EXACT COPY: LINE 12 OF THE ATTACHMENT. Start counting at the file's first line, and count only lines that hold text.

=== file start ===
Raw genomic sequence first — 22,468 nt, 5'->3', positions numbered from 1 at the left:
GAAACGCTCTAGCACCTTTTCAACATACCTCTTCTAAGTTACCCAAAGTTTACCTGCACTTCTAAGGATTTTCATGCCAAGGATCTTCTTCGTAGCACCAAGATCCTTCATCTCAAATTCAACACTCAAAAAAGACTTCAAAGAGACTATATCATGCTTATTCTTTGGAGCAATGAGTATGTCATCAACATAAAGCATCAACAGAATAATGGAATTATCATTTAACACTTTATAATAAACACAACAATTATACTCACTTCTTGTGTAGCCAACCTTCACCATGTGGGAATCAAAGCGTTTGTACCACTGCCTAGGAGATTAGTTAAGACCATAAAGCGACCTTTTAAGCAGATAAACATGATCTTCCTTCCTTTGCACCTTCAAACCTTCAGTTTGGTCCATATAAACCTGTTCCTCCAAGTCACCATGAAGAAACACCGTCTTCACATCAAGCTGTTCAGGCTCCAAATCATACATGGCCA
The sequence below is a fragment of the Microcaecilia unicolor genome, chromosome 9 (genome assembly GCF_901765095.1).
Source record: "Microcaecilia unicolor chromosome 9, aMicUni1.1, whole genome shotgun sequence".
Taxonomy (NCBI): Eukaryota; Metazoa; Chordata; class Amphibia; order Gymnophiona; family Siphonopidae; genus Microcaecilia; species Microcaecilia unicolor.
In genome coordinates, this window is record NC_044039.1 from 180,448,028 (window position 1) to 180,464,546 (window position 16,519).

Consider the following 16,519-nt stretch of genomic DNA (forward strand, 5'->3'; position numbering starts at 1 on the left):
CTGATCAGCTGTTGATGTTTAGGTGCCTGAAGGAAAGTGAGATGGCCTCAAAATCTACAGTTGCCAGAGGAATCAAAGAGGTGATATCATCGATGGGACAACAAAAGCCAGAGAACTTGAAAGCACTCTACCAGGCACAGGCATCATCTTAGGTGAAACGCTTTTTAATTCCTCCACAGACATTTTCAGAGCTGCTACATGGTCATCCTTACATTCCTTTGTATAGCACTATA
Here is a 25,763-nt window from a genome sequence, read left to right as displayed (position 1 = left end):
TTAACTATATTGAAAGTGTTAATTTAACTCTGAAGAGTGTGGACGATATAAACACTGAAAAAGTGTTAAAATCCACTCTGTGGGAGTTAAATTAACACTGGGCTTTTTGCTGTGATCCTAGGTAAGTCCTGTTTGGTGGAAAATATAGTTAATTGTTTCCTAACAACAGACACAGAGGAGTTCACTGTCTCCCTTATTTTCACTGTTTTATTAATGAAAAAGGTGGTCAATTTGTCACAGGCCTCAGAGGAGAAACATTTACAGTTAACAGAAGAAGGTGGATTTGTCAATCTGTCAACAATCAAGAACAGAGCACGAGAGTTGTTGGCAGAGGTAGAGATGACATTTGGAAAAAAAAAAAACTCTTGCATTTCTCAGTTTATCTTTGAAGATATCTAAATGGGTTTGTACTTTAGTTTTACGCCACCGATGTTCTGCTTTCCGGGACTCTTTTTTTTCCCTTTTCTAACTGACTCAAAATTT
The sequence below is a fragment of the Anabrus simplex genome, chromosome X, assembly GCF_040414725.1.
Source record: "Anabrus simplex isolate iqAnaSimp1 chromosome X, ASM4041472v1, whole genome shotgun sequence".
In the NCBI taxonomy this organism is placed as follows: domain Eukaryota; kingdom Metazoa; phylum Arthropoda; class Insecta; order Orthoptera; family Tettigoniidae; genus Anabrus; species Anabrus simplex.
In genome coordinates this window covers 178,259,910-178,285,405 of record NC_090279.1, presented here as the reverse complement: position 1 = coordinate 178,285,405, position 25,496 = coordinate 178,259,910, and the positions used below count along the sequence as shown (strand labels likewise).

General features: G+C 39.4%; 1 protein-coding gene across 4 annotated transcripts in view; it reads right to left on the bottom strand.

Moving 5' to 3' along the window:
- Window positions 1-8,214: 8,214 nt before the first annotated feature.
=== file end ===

Source record: "Anabrus simplex isolate iqAnaSimp1 chromosome X, ASM4041472v1, whole genome shotgun sequence".